CULTURAL IDENTITY AND PHYSICAL PLANNING IN BOTSWANA - CHALLENGES AND OPPORTUNITIES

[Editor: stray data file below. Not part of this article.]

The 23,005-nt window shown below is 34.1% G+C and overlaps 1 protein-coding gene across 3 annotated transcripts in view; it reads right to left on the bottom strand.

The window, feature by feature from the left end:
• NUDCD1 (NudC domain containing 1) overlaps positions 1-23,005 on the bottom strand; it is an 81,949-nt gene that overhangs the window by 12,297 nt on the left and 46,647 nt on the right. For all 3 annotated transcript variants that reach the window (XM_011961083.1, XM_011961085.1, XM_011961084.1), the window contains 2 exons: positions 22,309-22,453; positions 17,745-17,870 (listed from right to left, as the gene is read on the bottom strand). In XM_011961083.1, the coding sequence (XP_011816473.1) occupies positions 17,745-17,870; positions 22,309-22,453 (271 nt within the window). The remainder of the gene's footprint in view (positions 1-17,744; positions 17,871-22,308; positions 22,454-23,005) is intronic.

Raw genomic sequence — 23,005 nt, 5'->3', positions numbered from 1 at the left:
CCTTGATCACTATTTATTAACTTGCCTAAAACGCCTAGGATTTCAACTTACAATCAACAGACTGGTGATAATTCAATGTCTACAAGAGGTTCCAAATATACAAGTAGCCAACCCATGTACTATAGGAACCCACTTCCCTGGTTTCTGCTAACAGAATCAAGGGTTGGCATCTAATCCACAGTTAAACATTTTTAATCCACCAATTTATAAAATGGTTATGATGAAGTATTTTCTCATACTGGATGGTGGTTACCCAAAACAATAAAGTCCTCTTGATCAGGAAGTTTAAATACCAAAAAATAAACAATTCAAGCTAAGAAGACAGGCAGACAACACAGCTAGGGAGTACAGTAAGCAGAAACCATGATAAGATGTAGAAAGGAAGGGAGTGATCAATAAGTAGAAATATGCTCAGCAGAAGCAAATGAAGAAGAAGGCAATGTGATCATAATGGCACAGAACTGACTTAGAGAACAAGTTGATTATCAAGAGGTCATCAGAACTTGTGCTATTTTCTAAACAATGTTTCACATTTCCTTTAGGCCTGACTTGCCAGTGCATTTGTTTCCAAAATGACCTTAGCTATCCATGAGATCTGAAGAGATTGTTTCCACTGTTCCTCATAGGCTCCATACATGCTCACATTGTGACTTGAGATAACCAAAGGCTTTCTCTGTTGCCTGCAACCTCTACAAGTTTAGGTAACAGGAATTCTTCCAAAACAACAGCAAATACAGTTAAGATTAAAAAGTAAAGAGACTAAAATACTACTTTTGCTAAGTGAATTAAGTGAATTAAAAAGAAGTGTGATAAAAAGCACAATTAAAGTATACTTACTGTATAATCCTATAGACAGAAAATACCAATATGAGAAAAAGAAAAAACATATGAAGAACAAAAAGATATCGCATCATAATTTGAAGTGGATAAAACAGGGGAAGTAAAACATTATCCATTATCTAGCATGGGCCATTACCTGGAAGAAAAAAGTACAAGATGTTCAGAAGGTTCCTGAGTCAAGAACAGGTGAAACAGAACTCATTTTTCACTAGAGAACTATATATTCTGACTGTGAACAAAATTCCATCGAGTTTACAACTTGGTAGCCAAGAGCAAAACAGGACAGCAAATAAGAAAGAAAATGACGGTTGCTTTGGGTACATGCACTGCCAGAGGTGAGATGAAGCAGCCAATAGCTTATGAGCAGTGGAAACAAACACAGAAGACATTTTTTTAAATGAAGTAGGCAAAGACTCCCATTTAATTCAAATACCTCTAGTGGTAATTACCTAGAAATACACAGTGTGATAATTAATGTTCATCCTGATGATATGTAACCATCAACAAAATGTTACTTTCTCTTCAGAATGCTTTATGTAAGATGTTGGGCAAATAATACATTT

Culture as an aspect of human societies is manifested both in tangible and intangible forms. It involves a set of values, beliefs, traditions, rituals and customs defining the society’s identity. Tangible manifestations of culture entail how these cultural aspects are portrayed in physical forms. As such culture of a specific group/society can be expressed in the arts, language and the built environment. In the built environment, it is mostly evident in the architecture and space organisation or planning of a settlement. Although Botswana has a rich and diverse culture, settlement planning in Botswana seems to disregard this aspect. Every village’s, town’s or city’s spatial layout is similar. These hegemonic development plans are based on Eurocentric models which seem to totally disregard the cultural identity and urban grain of local communities as expressed in their customs, rituals and practices. Using empirical evidence from settlement development plans from Molepolole, Tlokweng and Mogoditshane, and other guiding documents, this paper argues that current planning and space organisation models fail to adequately embrace the country’s rich cultural identity. The paper concludes by suggesting pathways for more culturally sensitive urban planning in Botswana.